PPIW Report Publication: Growth sectors have a significant impact on poverty but need to be part of a wider economic approach which considers place specific factors

PPIW Report Publication:

Growth sectors have a significant impact on poverty but need to be part of a wider economic approach which considers place specific factors

A new study report funded by the PPIW and ESRC demonstrates that the sector which an individual works in has a significant impact on their income but that the level of local demand for labour is also important.

The research undertaken by Professor Anne Green, Dr Paul Sissons and Dr Neil Lee highlights low pay as a feature of the accommodation/food services, residential care, wholesale/retail, and the agriculture, forestry and fishing sectors.

Three of these sectors (accommodation / food services, residential care, wholesale and retail) are likely to have the highest employment demand in the medium term.

The authors suggest that we therefore need policies which focus on upgrading skills and developing career ladders in these sectors in order to help reduce low pay and in-work poverty.

However, they also found that local conditions also affect wage growth. The authors report that it is the aggregate level of local labour demand change, rather than sector-specific employment change, which is most likely to drive wage increases.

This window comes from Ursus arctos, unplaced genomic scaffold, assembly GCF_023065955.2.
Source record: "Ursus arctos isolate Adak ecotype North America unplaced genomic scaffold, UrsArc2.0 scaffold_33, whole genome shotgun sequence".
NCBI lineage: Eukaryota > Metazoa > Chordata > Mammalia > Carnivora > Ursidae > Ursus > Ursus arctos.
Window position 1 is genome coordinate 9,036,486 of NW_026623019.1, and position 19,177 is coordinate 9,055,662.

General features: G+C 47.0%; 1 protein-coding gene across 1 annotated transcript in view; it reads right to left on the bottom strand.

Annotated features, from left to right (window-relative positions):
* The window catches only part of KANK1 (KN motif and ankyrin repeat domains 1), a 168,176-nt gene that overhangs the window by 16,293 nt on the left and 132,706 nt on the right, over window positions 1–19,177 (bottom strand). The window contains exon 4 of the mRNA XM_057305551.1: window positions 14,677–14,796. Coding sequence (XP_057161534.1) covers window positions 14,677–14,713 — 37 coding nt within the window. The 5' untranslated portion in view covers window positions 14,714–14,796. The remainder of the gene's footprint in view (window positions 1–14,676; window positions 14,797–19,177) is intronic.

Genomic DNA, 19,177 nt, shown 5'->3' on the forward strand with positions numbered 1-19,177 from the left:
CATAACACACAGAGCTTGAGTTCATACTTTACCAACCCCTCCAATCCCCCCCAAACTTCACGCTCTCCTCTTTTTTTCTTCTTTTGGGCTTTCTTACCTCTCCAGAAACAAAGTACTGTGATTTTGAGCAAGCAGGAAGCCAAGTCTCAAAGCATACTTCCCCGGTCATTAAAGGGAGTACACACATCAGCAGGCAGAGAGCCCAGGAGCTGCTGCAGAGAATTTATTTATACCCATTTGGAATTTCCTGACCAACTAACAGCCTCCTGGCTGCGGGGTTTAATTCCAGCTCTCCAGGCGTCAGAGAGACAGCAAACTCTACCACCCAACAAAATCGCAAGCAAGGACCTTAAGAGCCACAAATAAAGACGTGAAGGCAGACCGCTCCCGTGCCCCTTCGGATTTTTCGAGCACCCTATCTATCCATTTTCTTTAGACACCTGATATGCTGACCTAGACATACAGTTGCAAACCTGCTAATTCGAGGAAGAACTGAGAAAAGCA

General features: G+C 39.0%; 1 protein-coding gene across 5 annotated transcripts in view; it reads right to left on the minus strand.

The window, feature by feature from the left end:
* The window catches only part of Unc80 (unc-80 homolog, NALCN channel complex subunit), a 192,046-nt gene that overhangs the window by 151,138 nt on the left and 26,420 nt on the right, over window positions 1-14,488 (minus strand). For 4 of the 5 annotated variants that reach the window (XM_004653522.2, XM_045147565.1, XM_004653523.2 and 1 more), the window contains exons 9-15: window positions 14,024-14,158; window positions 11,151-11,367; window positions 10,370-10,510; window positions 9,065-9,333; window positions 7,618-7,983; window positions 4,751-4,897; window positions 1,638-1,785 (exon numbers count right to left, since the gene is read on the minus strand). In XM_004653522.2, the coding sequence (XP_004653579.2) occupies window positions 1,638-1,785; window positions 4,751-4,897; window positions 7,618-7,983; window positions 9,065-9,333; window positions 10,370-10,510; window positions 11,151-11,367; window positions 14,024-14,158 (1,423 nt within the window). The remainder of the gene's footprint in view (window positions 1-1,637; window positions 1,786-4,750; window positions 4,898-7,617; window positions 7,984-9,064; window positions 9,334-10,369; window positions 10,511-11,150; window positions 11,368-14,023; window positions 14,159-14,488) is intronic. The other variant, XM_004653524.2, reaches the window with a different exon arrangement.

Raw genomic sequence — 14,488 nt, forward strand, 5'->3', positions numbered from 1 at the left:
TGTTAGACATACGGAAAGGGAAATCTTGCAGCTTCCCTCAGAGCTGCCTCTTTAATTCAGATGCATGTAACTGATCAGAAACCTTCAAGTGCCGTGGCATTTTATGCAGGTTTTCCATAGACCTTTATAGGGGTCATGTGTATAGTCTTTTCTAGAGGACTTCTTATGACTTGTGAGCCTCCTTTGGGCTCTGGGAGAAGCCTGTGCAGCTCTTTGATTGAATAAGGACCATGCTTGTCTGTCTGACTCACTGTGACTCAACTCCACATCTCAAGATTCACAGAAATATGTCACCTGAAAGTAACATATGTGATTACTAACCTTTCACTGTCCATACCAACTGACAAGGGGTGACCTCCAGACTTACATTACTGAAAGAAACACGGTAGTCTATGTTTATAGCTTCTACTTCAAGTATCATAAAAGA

Therefore policies which focus on growth sectors alone are unlikely to have a significant impact on poverty. Sector based policies need to be part of a broader economic framework which considers place specific factors if they are to have an impact on efforts to reduce poverty.

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Cyhoeddi Adroddiad Sefydliad Polisi Cyhoeddus Cymru (PPIW):

Mae sectorau twf yn cael effaith sylweddol ar dlodi ond mae angen iddynt fod yn rhan o ymagwedd economaidd ehangach sy’n ystyried ffactorau penodol lleoliadau.

Dengys adroddiad astudiaeth newydd a ariennir gan PPIW a’r Cyngor Ymchwil Economaidd a Chymdeithasol fod y sector y mae unigolyn yn gweithio ynddo yn cael effaith sylweddol ar ei incwm, ond bod lefel y galw lleol am lafur hefyd yn bwysig.

Mae’r ymchwil gan yr Athro Anne Green, Dr Paul Sissons a Dr Neil Lee yn amlygu cyflog isel fel nodwedd ar y gwasanaethau llety/bwyd, gofal preswyl, cyfanwerthu ac adwerthu, a’r sectorau amaethyddiaeth, coedwigaeth a physgota.

Tri o’r sectorau hyn (gwasanaethau llety/bwyd, gofal preswyl, cyfanwerthu ac adwerthu) sy’n debygol o weld y galw uchaf am gyflogaeth yn y tymor canolig.

Mae’r awduron yn awgrymu felly bod angen polisïau arnom sy’n canolbwyntio ar uwchraddio sgiliau a datblygu llwybrau gyrfa yn y sectorau hyn er mwyn helpu i leihau cyflogau isel a thlodi yn y gwaith.

Fodd bynnag, daeth i’r amlwg iddynt hefyd fod amodau lleol yn effeithio ar dwf cyflog hefyd. Mae’r awduron yn crybwyll mai’r lefel gyfunol o newid mewn galw lleol am lafur, yn hytrach na newid cyflogaeth sector-benodol, sydd fwyaf tebygol o godi cyflogau.

Felly, mae polisïau sy’n canolbwyntio ar sectorau twf yn unig yn annhebygol o gael effaith sylweddol ar dlodi. Mae angen i bolisïau sy’n seiliedig ar sectorau fod yn rhan o fframwaith economaidd ehangach sy’n ystyried ffactorau penodol lleoliad os ydynt am gael effaith ar ymdrechion i leihau tlodi.

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